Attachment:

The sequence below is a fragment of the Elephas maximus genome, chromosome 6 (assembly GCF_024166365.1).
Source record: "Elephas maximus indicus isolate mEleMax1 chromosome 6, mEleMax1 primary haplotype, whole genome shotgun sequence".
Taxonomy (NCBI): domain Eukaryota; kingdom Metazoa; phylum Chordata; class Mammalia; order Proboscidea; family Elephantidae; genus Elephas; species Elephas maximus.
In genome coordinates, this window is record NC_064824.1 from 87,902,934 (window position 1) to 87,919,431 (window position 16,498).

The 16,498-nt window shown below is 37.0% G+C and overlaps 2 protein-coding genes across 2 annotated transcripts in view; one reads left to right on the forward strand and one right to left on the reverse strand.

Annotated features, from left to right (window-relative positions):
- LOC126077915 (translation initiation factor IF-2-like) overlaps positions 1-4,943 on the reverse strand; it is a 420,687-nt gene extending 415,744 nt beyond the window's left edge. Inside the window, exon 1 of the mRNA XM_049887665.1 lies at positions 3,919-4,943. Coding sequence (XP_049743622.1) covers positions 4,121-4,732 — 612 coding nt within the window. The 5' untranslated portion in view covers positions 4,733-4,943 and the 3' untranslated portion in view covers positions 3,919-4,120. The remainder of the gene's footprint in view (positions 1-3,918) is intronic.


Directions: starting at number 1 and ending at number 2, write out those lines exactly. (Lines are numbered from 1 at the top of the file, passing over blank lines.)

The sequence below is a fragment of the Elephas maximus genome, chromosome 6 (assembly GCF_024166365.1).
Source record: "Elephas maximus indicus isolate mEleMax1 chromosome 6, mEleMax1 primary haplotype, whole genome shotgun sequence".